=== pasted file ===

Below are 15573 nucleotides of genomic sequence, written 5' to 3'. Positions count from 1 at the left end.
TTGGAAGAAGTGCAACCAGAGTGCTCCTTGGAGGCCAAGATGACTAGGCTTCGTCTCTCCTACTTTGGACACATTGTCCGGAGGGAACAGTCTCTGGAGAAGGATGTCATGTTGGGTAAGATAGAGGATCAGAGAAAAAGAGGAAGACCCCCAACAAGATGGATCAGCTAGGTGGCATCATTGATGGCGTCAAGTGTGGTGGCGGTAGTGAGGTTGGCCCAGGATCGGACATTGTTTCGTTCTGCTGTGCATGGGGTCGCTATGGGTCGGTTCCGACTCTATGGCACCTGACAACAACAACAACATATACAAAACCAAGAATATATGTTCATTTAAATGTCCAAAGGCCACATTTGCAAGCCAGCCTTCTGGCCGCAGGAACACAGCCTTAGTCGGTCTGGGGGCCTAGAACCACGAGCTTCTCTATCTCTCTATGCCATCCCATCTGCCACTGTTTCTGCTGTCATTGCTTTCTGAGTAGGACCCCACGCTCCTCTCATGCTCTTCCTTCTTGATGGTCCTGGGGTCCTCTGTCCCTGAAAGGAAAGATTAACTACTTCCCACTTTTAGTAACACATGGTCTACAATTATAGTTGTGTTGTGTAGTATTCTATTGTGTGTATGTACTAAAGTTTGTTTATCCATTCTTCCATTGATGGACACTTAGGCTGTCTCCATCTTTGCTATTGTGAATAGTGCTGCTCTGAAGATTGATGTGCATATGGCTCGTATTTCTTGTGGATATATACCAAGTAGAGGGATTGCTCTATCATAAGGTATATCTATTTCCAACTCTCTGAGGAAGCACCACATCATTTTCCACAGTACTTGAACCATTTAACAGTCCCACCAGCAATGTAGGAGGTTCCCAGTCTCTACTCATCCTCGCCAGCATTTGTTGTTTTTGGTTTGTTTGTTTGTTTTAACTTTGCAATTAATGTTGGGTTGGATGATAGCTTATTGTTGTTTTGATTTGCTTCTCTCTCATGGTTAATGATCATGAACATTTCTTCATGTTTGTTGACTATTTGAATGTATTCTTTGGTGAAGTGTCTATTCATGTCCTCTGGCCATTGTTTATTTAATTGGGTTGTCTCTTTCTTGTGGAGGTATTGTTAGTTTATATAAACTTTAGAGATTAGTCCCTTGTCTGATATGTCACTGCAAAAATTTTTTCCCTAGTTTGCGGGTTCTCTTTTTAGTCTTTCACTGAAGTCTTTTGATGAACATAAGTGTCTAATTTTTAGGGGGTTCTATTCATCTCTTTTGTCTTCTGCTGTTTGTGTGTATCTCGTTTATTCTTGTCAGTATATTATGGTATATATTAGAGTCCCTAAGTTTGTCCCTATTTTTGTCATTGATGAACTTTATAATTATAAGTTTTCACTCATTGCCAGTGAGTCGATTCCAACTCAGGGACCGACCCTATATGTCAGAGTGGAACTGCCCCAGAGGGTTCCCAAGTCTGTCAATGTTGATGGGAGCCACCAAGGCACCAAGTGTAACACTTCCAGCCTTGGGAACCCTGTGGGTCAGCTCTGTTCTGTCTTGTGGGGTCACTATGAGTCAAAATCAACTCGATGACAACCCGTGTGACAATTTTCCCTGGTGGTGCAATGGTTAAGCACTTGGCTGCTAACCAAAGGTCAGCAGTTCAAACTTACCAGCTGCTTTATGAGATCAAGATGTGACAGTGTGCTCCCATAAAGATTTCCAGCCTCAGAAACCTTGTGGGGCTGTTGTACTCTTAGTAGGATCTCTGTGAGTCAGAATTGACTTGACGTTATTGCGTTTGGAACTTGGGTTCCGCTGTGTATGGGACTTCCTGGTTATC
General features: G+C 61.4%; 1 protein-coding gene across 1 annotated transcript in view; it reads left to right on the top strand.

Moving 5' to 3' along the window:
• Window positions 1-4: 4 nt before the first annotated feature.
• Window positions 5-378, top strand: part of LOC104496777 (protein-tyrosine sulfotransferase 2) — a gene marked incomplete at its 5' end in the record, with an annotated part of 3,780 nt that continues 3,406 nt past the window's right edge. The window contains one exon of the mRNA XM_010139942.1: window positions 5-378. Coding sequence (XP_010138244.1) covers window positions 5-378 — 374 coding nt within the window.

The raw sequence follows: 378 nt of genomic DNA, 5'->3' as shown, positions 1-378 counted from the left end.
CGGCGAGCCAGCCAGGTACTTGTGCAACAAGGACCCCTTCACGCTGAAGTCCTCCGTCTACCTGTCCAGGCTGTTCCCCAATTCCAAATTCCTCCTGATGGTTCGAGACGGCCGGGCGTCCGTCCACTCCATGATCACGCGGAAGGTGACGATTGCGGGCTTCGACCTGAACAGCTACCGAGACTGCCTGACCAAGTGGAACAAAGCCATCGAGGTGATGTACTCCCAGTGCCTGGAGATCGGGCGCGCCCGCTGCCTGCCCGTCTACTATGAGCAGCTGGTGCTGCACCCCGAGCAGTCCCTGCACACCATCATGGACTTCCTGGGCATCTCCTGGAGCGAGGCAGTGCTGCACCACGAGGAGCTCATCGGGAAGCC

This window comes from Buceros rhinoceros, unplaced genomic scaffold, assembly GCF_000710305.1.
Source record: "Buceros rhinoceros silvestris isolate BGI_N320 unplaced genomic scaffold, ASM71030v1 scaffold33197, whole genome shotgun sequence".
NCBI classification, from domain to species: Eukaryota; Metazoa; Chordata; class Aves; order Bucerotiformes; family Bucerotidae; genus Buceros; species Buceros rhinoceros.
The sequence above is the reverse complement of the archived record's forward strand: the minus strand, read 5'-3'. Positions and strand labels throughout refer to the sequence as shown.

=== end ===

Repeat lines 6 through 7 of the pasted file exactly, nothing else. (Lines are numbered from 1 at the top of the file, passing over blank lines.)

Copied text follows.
• Window positions 5-378, top strand: part of LOC104496777 (protein-tyrosine sulfotransferase 2) — a gene marked incomplete at its 5' end in the record, with an annotated part of 3,780 nt that continues 3,406 nt past the window's right edge. The window contains one exon of the mRNA XM_010139942.1: window positions 5-378. Coding sequence (XP_010138244.1) covers window positions 5-378 — 374 coding nt within the window.

The raw sequence follows: 378 nt of genomic DNA, 5'->3' as shown, positions 1-378 counted from the left end.